The purges in Zanu PF continued unabated as the party took stern measures to punish those accused of working and/or supporting former Vice President Joice Mujuru. On 11 June 2015 Parliament suspended three Zanu PF legislators from the House of Assembly after their party notified the Speaker that the law makers had been recalled. The three were Ray Kaukonde (Marondera Central),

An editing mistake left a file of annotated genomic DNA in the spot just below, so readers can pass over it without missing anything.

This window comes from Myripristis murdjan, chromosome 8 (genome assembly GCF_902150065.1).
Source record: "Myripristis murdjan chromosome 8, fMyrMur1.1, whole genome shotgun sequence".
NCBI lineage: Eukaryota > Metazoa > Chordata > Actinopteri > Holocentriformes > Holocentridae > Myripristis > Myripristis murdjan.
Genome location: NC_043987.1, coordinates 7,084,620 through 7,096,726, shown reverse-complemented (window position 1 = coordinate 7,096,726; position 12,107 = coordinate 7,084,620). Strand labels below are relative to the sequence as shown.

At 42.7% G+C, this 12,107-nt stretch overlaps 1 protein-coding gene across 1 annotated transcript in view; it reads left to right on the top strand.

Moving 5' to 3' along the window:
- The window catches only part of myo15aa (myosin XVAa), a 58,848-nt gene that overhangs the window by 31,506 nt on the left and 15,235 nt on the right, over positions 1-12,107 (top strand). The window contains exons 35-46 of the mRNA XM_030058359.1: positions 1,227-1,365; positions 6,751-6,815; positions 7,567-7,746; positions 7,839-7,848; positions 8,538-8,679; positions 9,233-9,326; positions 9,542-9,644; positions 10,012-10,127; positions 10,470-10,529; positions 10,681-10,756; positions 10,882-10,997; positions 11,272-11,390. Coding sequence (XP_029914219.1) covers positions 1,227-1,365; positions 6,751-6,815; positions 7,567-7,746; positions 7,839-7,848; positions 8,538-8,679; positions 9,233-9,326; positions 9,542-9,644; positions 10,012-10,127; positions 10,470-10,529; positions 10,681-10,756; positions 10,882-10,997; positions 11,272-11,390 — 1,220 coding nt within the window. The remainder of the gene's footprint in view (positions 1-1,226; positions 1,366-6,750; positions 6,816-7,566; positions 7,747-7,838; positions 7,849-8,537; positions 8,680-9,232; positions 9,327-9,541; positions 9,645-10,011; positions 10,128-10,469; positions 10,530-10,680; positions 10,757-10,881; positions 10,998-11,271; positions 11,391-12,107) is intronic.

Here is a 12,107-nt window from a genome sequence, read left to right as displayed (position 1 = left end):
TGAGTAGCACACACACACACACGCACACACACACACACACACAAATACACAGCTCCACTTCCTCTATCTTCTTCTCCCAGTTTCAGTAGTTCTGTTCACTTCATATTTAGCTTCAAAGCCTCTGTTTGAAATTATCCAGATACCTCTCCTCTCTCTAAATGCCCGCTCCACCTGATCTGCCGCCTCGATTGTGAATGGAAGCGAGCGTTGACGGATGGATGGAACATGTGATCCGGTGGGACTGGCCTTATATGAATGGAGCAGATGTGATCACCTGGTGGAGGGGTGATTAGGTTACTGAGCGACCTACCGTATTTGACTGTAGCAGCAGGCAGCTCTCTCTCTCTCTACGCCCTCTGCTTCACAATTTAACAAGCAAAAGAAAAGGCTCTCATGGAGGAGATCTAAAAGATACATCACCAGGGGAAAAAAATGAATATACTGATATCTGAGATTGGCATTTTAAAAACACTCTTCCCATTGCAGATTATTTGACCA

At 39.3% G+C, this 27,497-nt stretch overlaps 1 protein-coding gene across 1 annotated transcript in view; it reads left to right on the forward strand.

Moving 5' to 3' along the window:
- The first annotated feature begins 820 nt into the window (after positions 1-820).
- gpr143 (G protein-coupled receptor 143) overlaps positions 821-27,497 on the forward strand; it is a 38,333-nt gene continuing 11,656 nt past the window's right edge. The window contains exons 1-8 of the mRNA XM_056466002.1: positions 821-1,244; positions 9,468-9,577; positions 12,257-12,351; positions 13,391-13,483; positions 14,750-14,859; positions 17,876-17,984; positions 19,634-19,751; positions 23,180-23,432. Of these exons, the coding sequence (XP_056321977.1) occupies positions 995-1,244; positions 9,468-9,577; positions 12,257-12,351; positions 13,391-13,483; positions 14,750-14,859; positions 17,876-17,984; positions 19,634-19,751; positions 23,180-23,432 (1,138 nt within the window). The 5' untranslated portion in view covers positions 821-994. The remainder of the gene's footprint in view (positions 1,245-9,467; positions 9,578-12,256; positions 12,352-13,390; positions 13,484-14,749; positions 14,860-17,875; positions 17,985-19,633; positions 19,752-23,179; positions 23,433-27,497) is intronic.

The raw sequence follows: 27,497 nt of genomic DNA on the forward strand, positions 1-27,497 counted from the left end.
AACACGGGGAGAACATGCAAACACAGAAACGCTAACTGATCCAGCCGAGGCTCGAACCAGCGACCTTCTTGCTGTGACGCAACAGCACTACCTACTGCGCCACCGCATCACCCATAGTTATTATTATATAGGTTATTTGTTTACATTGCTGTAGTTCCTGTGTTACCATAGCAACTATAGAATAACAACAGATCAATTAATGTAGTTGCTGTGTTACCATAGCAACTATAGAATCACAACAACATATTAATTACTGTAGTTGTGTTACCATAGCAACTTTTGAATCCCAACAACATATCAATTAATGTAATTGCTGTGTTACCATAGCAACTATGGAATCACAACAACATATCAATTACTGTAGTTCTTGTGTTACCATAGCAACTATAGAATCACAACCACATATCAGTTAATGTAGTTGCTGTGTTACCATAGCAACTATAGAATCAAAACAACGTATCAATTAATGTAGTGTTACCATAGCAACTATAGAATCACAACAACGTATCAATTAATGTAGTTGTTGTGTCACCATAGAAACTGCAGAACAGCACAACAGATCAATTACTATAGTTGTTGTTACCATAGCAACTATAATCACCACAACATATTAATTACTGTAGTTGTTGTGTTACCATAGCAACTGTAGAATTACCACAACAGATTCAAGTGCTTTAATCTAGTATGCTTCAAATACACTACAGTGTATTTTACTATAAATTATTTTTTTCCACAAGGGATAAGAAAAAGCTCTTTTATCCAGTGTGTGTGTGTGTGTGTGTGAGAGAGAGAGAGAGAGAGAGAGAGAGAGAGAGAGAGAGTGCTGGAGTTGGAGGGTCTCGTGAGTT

Kudakwashe Bhasikiti (Mwenezi East) and David Butau (Mbire).On the same day, former Energy minister Dzikamai Mavhaire and former Higher and Tertiary Education minister Olivia Muchena were booted out of the Senate. The five were part of the Zanu PF leaders expelled from the party on allegations of being part of a “cabal” that was plotting to topple President Mugabe in order to replace him with his former deputy Mujuru. Bhasikiti took an unprecedented step and approached the High Court challenging his expulsion from Zanu PF arguing that the Politburo did not have the power to expel him and had also not accorded him his right to defence. On the 25th of June he successfully applied for the Constitutional Court to bar President Robert Mugabe from declaring Mwenezi East constituency vacant pending the finalization of his High Court case. Information and Media Minister Professor Jonathan Moyo was on the 23rd of June 2015 axed from his position as cabinet minister. There was speculation on the reasons behind this ouster with some analysts arguing that this was a technicality arising from his assumption of a legislative role while other schools of thought argued that this was part of the factional fights within Zanu PF. In a tragic turn of events in the Zanu PF factional purges, on 9 June 2015 the former Zanu PF Harare Provincial Chairperson Ambassador Amos Midzi is alleged to have committed suicide. Midzi was a strong ally of the ousted Vice President Mujuru and a week before his death he had been suspended from Zanu PF for five years on allegations of fanning factionalism in the capital. The purges in Zanu PF heighten political tensions and have the effect of fanning violence across the party structures as indicated in numerous cases in this report.